The Check-Up: Today’s Top Health Headlines
• Ok, confession time: One of my biggest fears is getting a root canal. I haven’t (yet!) had a single cavity, which is good because the thought of having someone drill into my tooth—not to mention, stick a needle in my gums beforehand—pretty much terrifies me. So when I saw this article about a peptide formula that can regenerate and repair damaged teeth without using a drill, I breathed a humungous sigh of relief. The fluid, called P 11-4, actually turns into a gel when applied to teeth and seeps into microscopic pores. “The gel in turn provides a scaffold or framework that attracts calcium and regenerates the tooth’s mineral from within, providing a natural and pain-free repair,” according to the article. Pretty awesome right? Researchers say the tests on smaller groups of patients have been “extremely promising”—so much so, that the stuff could be available at your dentist’s office in two or three years. Now that’s something to smile about.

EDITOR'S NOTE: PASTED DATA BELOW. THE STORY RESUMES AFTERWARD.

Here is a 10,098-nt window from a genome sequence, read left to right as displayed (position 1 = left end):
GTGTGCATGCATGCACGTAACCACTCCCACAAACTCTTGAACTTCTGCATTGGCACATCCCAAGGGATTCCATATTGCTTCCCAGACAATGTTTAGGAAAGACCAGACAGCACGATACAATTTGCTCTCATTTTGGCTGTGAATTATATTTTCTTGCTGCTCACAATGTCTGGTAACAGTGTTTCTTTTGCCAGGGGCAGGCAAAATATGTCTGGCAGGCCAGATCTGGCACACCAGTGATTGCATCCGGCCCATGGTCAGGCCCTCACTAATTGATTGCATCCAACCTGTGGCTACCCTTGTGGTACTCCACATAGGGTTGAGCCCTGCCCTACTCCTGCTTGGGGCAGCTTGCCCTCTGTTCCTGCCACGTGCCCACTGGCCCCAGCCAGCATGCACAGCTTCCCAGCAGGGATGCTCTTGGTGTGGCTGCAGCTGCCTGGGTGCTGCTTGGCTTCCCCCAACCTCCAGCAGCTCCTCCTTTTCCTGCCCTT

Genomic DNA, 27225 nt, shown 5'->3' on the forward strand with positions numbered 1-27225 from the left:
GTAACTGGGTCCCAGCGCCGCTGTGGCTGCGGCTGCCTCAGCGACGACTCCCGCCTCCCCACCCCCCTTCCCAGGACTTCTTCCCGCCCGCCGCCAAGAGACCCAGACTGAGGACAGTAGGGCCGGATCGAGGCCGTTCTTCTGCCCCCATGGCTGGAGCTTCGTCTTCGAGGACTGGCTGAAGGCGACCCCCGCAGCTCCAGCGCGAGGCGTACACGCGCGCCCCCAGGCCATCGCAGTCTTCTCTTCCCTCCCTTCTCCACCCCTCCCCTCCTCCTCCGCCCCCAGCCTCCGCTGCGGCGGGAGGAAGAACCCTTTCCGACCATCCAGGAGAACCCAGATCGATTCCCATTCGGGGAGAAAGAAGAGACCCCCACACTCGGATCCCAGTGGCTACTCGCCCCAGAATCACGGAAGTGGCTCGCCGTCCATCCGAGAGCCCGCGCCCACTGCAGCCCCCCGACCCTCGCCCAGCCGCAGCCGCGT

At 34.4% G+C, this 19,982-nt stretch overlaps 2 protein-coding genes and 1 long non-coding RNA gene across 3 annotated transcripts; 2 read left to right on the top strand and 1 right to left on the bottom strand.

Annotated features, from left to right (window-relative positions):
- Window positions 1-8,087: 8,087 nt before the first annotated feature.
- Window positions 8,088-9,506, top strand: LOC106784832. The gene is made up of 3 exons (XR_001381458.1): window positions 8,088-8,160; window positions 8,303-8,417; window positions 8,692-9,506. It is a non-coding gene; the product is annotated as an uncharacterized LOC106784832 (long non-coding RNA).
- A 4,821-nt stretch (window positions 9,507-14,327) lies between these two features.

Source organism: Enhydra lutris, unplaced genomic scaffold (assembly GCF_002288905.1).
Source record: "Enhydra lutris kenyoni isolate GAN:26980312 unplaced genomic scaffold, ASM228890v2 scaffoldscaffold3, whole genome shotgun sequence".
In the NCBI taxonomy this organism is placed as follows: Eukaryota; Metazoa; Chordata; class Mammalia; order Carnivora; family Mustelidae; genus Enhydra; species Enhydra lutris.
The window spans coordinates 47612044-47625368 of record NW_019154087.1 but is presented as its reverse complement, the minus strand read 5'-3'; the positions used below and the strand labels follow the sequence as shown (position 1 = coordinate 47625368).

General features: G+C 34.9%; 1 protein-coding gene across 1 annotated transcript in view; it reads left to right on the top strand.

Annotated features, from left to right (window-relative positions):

• Have you ever wondered where your prescription meds are coming from? MSNBC.com brings us the unsettling results of a survey which found that half of hospital officials have purchased medications from “back-door suppliers” (also called gray-market vendors), who are desperate for medication thanks to the recent drug shortages—characterized as the worst in US history. The survey questioned employees at 549 hospitals. According to the article: “Gray-market suppliers are those that operate outside official channels, often buying drugs from uncertain sources and reselling them at a steep profit. A report issued last week by a one hospital association found their average mark-up was 650 percent.” Hospital workers reported feeling like they had “no choice” but to purchase the back-door drugs, citing pressure from patients and doctors to obtain the medication—safety and cost be damned.
• Fighting the beer-belly bulge? Go for a run, says a new study from researchers at Duke University. NPR has the story, which looks at a study that monitored the changes in visceral fat—the dangerous kind that wraps around organs in the gut—between groups of adults who either lifted weights three times a week or ran 12 miles a week. The runners saw serious improvement, shedding lots of visceral fat, including fat around the liver, and overall abdominal fat, too. The weight lifters only lost a little bit of subcutaneous fat. Time to dust off the ol’ jogging shoes.